She got up and walked quickly outside, hoping that Lavinia wouldn’t see her, as Lavinia preferred picking up the mail herself. She passed the black Mercedes. The garage had never been rebuilt and the car had been parked for years between two oak trees. There was a quilt over the hood. Every night, Lavinia would pull a wire out of the distributor and bring it into the house. The next morning she would put the wire back in again, warm up the Mercedes and drive it twice around the circular driveway and then down a slope one hundred yards to the mailbox. They only received things that they ordered. The Mercedes was fifteen years old and had eleven thousand miles on it. Lavinia kept the car up. She was clever at it.
“This vehicle will run forever because I’ve taken good care of it,” she’d say.
Otilla stood beside the mailbox looking north up the road and then south. She had good eyesight but there wasn’t a thing to be seen. Hanging in a feed bag off the mailbox was a sleeping baby. It wore a little yellow T-shirt with a rabbit on it. The rabbit appeared to be playing a fiddle. The baby had black hair and big ears and was making small grunts and whistles in its sleep. Otilla wiped her hands on the bodice of her dress and picked the baby out of the sack. It smelled faintly of ashes and fruit.
Inside the house, the three sisters, Lavinia, Louisa, and Marjorie were setting out the breakfast things. They were ninety-two, ninety, and eighty-seven, respectively. They were in excellent color and health and didn’t look much over seventy. Each morning they’d set up the table as though they were expecting the Governor himself—good silver, best china, egg cups and bun cozy.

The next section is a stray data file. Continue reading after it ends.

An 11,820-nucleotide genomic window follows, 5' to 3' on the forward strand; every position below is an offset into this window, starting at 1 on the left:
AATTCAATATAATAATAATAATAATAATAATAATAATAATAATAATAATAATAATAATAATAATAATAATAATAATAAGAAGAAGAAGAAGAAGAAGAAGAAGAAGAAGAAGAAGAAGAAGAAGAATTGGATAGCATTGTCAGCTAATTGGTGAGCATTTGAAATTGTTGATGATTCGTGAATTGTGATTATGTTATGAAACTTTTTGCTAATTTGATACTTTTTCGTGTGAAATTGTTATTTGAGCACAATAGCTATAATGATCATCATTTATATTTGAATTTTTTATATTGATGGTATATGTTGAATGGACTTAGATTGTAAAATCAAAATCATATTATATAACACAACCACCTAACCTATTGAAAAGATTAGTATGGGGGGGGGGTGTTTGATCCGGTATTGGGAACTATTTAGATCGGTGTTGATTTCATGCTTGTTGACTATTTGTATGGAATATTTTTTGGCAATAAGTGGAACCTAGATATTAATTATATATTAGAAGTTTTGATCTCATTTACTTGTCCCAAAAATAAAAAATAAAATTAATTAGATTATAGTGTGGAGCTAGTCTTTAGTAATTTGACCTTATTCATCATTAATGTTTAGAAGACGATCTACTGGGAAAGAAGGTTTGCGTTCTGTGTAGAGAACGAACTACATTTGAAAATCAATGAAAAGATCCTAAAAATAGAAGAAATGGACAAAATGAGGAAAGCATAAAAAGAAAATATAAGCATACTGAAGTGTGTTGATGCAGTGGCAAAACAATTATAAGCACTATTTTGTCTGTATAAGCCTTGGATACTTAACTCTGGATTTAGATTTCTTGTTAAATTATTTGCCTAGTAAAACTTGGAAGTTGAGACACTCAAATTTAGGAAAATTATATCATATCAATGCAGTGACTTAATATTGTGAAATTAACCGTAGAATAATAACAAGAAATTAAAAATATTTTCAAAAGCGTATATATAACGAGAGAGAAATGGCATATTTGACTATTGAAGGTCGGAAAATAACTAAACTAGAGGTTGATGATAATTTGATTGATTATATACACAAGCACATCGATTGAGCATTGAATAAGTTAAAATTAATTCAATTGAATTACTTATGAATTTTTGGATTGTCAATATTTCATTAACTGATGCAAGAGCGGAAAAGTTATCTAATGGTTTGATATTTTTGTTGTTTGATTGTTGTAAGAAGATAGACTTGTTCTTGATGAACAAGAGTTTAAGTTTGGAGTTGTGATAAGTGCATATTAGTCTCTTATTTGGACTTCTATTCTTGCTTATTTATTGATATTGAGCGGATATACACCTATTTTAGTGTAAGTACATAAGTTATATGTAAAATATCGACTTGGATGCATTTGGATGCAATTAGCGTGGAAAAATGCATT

They settled themselves. The fan was painted with blue rustproof paint and turned right on around itself like an owl. The soft-boiled eggs wobbled when the breeze ran by them.
“Going to be a hot one,” Lavinia said.
The younger sisters nodded yes, chewing on their toast.
“The summer’s just begun and it appears it’s never going to end,” Lavinia said.
The sisters shook their heads yes. The sky was getting brighter and brighter. The three of them, along with Otilla, had lived together forever. They weren’t looking at the sky or the empty groves which they had seen before. The light was changing very fast, progressing visibly over the table top. It fell on the butter.
“They’ve been tampering with the atmosphere,” Lavinia said. “They don’t have the sense to leave things alone.” Lavinia was a strong-willed, impatient woman. She thought about what she had just said and threw her spoon down irritably at the truth of it. Lavinia was no longer serene about anything. That presumption had been for her youth, when she had time. Now everything was pesky to her and a hindrance.
“Good morning,” Otilla said. She walked to the wicker chair and sat down. The baby lay in her arms, short and squat like a loaf of bread.
Lavinia’s eyes didn’t change, nor her mouth nor the set of her jaw. Outside some mockingbirds were ranting. The day had gotten so bright it was as if someone had just shot it off in her face.
“Put it back where you got it,” she said slowly.
“I can’t imagine where this baby’s from,” Otilla said.
The baby’s eyes were open now and were locked on the old woman’s face. Lavinia spoke in a low, furious voice. “Go on out with it, Otilla.” She raised her fingers distractedly, waving at the baby as though greeting an old friend.